enter image description here

At the first fig. there is a basic common emitter amplifier circuit where signal source v_i is "superimposed" on the dc bias voltage V_BE. At the second fig. a biasing scheme (poor, nevertheless sufficient for my purpose) is shown where V_BE is fixed using a voltage divider across the power supply V_CC. Now, on numerous occasions, I have seen the signal source v_i is applied at node X (colored blue). Does this actually "superimpose" v_i on V_BE? How? Thanks.

  • \$\begingroup\$ Are the two figures equivalent? \$\endgroup\$
    – user40754
    Apr 23, 2014 at 6:03
  • 1
    \$\begingroup\$ The answer is in the part that I suspect you erased from the picture, the coupling capacitor. \$\endgroup\$
    – jippie
    Apr 23, 2014 at 6:15
  • \$\begingroup\$ Without a coupling capacitor the resistor Rb2 will be shorted and there will be no proper dc biasing. \$\endgroup\$
    – LvW
    Apr 23, 2014 at 6:47
  • \$\begingroup\$ Sorry, consider the coupling capacitor, I forgot. \$\endgroup\$
    – user40754
    Apr 23, 2014 at 7:28
  • \$\begingroup\$ Now, if I add the coupling capacitor in the second one does that make the two figures equivalent? @LvW \$\endgroup\$
    – user40754
    Apr 23, 2014 at 7:32

3 Answers 3


Question: Now, if I add the coupling capacitor in the second one does that make the two figures equivalent? @LvW

No - they are not. In the first circuit we have an IDEAL dc source (stiff), whereas in the 2nd circuit we have a voltage divider which delivers a voltage across a finite source resistance. As a consequence, the dc bias voltage at the base is not independent on the current into the base (which depends on the particular part and the temperature). However, because of practical reasons the 2nd circuit is, of course, used (with a current stabilizing resistor in the emitter path).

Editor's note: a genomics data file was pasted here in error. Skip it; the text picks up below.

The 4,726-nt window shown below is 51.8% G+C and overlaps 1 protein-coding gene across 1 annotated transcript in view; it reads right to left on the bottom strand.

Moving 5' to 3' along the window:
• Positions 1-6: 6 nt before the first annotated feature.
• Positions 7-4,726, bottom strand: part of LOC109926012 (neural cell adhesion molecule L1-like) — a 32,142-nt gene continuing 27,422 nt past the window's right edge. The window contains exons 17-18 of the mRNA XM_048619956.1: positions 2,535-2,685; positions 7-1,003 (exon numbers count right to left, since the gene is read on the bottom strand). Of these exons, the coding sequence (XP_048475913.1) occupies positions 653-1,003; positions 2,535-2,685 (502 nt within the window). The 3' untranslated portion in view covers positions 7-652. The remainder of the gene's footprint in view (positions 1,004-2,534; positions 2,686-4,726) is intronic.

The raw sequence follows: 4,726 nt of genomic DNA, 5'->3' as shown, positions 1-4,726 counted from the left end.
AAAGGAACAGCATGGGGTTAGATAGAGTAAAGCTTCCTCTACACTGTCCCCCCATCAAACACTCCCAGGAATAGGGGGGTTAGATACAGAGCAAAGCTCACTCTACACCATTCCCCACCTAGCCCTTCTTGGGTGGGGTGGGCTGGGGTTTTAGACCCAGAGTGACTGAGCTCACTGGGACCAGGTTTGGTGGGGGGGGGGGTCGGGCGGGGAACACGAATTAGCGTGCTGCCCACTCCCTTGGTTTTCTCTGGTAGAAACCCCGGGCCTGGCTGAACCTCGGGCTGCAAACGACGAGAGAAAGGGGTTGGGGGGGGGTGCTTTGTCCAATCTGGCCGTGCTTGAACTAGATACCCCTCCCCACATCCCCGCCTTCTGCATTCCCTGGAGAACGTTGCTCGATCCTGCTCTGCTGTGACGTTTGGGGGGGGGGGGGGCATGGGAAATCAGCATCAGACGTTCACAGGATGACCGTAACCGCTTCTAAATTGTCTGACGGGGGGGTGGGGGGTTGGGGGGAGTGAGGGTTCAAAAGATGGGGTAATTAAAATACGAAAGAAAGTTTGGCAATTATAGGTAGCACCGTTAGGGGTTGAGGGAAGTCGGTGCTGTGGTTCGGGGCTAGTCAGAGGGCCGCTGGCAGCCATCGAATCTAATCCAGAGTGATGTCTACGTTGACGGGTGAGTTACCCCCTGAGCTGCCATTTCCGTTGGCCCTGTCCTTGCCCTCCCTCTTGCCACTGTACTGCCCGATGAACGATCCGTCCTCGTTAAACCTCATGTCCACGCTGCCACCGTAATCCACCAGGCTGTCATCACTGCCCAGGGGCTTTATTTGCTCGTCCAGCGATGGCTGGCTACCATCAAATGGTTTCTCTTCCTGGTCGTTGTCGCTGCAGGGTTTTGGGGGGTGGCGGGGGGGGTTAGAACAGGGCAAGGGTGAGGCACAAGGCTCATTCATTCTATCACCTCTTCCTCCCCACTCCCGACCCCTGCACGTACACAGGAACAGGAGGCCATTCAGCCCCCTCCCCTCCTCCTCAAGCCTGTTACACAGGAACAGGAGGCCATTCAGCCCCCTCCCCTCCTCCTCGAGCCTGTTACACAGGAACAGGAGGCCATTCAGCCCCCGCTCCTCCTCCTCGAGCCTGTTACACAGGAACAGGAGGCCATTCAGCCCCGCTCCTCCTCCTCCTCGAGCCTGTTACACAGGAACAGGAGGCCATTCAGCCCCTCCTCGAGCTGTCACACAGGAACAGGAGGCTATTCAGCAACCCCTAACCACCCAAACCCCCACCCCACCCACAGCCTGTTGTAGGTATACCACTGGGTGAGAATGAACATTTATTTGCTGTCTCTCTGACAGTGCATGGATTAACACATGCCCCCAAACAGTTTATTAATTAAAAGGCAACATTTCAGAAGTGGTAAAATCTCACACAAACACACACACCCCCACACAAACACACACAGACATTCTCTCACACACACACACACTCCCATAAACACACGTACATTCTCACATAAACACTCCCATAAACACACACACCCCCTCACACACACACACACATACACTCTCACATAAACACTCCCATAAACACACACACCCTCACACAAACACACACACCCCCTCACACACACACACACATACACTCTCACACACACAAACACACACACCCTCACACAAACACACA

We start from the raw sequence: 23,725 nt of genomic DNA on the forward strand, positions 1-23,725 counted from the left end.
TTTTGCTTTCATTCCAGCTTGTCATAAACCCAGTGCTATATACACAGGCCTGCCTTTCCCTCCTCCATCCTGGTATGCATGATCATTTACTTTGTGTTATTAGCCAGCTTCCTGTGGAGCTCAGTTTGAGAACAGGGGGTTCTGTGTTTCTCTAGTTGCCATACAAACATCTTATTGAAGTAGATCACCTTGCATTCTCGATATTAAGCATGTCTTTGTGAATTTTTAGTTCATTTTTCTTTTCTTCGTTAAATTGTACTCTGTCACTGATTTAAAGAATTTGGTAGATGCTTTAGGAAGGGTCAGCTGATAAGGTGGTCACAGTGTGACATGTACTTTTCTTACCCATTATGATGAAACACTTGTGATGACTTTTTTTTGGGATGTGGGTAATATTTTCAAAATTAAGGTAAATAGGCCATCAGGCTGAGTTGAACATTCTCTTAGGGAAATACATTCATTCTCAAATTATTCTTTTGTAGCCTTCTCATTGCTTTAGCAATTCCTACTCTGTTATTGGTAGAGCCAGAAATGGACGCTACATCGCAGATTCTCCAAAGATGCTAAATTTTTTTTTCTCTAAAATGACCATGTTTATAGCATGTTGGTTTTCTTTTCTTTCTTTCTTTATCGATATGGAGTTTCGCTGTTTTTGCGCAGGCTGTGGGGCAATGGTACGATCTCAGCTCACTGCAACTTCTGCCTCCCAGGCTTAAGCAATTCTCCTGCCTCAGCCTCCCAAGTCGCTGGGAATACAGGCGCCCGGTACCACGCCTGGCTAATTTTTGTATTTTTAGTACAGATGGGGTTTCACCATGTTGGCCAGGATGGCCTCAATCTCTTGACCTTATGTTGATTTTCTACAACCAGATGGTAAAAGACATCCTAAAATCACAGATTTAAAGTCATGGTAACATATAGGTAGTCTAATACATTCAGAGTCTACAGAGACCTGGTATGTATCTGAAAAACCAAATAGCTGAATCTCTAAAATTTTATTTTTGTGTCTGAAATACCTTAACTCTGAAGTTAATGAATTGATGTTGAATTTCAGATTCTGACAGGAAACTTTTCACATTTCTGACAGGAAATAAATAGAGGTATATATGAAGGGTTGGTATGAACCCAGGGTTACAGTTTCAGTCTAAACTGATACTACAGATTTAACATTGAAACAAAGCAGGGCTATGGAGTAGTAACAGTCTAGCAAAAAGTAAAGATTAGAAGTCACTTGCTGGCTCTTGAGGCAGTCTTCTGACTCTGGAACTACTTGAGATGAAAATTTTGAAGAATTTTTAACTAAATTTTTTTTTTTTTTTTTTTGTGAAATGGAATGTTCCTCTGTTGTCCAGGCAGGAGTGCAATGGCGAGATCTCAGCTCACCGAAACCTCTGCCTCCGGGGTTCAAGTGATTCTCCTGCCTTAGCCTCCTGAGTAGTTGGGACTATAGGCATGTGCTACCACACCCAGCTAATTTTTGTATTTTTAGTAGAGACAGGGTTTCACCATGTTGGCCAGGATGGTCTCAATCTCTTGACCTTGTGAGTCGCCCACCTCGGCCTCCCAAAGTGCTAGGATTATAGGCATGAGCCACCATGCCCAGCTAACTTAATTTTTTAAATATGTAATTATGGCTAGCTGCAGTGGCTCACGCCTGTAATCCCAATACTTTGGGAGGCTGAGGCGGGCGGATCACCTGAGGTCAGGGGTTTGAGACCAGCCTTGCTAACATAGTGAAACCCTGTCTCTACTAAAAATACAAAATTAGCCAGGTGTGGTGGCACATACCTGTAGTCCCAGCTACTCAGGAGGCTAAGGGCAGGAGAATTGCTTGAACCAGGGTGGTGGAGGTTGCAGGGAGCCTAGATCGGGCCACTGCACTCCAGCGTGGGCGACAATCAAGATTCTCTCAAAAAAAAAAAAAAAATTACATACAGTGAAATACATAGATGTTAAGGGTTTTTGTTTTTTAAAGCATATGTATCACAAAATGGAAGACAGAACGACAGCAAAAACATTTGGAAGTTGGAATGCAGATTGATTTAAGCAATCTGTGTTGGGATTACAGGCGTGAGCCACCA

Question: Now, if I add the coupling capacitor in the second one does that make the two figures equivalent?

These two circuit are not equivalent. for the fig:1 , as you use a constant DC voltage source for biasing , these biasing voltage will be always same but no particular way to control base current Ib . But for fig:2 you can fix base voltage using voltage division rule and also using thevenin equivalent you can choose base current Ib . All you have to do , just choose RB1 and RB2 wisely.


Question: Does this actually "superimpose" v_i on V_BE yes.

For fig:1 , you just add two voltage source in series.Is there any reason not to be superimpose? I don't think so.

For fig:2 , if you consider the coupling capacitor then when you consider DC voltage, for DC voltage coupling capacitor act like open circuit. So you get a fixed voltage at node X . And then if you consider for V_i ( assuming it is small signal analysis ) then for small signal , coupling capacitor act like short circuit and so a voltages came from V_i . But from node X , the circuit only sense the equivalent circuit. So it sees a small change of it's fixed voltage which gives a situation like your fig:1 for voltage at node X. So it also superimposed.

But if signal from V_i is not that small then behavior of capacitor (impedance , open or short circuit etc ) depends its signals characteristics and make the calculation for the voltage at node X a little more clumsy. But This also superimpose .

  • \$\begingroup\$ For fig.2 When dc is considered the coupling capacitor makes v_i inactive. So, the circuit produces bias current I_C. When ac is considered V_CC is deactivated. So, the circuit produces signal current i_C. These two I_C and i_C according to superposition produces net current I_C+i_c. Is that correct? \$\endgroup\$
    – user40754
    Apr 23, 2014 at 12:51
  • \$\begingroup\$ yes. and as i_c is small it did not very Q point significantly. \$\endgroup\$
    – Anklon
    Apr 23, 2014 at 15:23

Your Answer

By clicking “Post Your Answer”, you agree to our terms of service, privacy policy and cookie policy

Not the answer you're looking for? Browse other questions tagged or ask your own question.